Show generally

Question: This is actually for Doctor 1 but I couldn't find it anywhere. I heard it somewhere that they were going to do only 10 series, but when Doctor 1 fell ill they put in the idea he can regenerate. Is this true? Also is this why a lot of the later episodes were destroyed?

Shadow5

Chosen answer: The show was intended to be ongoing, with no particular plan as to how many series might be involved. But you are indeed correct that William Hartnell's failing health was the principal factor that led to the concept of the regeneration being introduced, with Hartnell himself suggesting Patrick Troughton as his successor, a suggestion that was taken up. This is not, however, why many episodes from that era are missing. At the time, it simply wasn't standard policy to keep episodes indefinitely after transmission, due to the limitations in storage space, and thus many early episodes were simply wiped.

Tailkinker Premium member

Show generally

Question: My understanding of The Daleks is that they draw their power from their vertical shoulder slats. The new paradigm Daleks have no shoulder slats, so where are they drawing their power from?

Josman

Chosen answer: Don't know where you got that information from, but there doesn't seem to be much around to support it. Models of Dalek shown in very early episodes of the original series got their power from external sources, but since then they have operated entirely on unspecified internal power sources concealed within their armour. No reason to think that the new Daleks are any different.

Tailkinker Premium member

Chosen answer: As revealed in "The End of Time" it was the President of the Time Lords who put the drumming back in time into the Master's head.

Chosen answer: He burned Nero's original plans for his New Rome, inspiring Nero to burn down Rome to rebuild.

Captain Defenestrator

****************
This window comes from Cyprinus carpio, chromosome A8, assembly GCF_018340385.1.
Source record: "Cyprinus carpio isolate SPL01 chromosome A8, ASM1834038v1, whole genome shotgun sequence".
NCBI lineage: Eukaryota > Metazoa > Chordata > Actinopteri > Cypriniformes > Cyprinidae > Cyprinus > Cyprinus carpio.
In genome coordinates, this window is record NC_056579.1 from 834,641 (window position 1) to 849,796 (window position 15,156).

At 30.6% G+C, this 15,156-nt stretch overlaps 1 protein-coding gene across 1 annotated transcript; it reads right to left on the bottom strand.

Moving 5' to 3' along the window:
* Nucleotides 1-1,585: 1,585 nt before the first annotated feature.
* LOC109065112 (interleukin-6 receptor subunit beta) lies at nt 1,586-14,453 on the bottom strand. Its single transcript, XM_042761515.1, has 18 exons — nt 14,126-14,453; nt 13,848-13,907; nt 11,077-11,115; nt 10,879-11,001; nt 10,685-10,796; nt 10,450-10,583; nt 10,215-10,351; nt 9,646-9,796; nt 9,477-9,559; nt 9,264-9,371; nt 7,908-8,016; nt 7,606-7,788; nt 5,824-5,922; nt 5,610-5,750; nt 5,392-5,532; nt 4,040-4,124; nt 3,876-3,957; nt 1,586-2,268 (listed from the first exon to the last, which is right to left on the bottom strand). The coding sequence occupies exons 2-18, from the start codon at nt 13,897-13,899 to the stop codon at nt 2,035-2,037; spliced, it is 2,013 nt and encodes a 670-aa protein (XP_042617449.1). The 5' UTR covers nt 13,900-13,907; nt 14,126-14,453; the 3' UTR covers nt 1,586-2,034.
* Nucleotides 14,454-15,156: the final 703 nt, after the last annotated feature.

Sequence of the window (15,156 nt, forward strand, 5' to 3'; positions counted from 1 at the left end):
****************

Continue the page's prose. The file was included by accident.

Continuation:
Chosen answer: Well they are Time Lords, they can manipulate Time itself to some extent so bringing people back from death wherever or however it happens.

Repo_Man

Chosen answer: The Cybermen have a misplaced belief that all other life forms want to be upgraded. He can probably work out, from scaning the Dalek, that it is a powerful war machine and thus useful in subduing the humans. Once that's done, they could reward the Daleks by upgrading them.

Josman

Chosen answer: I think that looking into the Untempered Schism shows the young Time Lords infinity. It shows them everything, and it is like a test. If they can resist the urge to grab it and take it all for themselves, then they are worthy to be a Time Lord.

Chosen answer: This is unanswered. Hopefully, during the Christmas special of 2009, it will be answered, as it brings back the Master.

JonTheRandom

Answer: A member of a cult the Master set up to get himself resurrected, as shown in "The End of Time."

Show generally

Question: What exactly made Jack Harkness immortal? I know Rose brought him back to life, but how? The Doctor mentions something about him being a fixed point in time and space, but what exactly does that mean?

Socks1000

Chosen answer: In the series 1 episode 'The Parting on the Ways', Rose stared directly into the heart of the TARDIS which infused her with the time vortex. This power enabled her to disintegrate the Daleks and also allowed her to bring Jack back to life. However, Rose was not fully aware of how her powers worked and by bringing Jack back she also removed his ability to die. The Doctor referring to Jack as "a fixed point in space and time" refers to the fact that Jack cannot be removed from existance through death as a normal person could.

The Impossible Planet (1) - S2-E11

Factual error: The Doctor (and the staff on the station) refer to the idea of a planet being in orbit around a black hole as 'impossible'. It is not. Gravity (and physics in general) works perfectly well outside of the event horizon. For all practical purposes - regarding orbiting around it - the black hole might as well be any other object, as long as it has an equal mass. (00:07:15 - 00:08:30)

More mistakes in Doctor Who

The Satan Pit (2) - S2-E12

Doctor: So, that's the trap. Or the test or the final judgment, I don't know. But if I kill you, I kill her. Except that implies, in this big grand scheme of Gods and Devils, that she's just a victim. But I've seen a lot of this universe. I've seen fake gods and bad gods and demi-gods and would-be gods - out of all that - out of that whole pantheon - if I believe in one thing... Just one thing... I believe in her.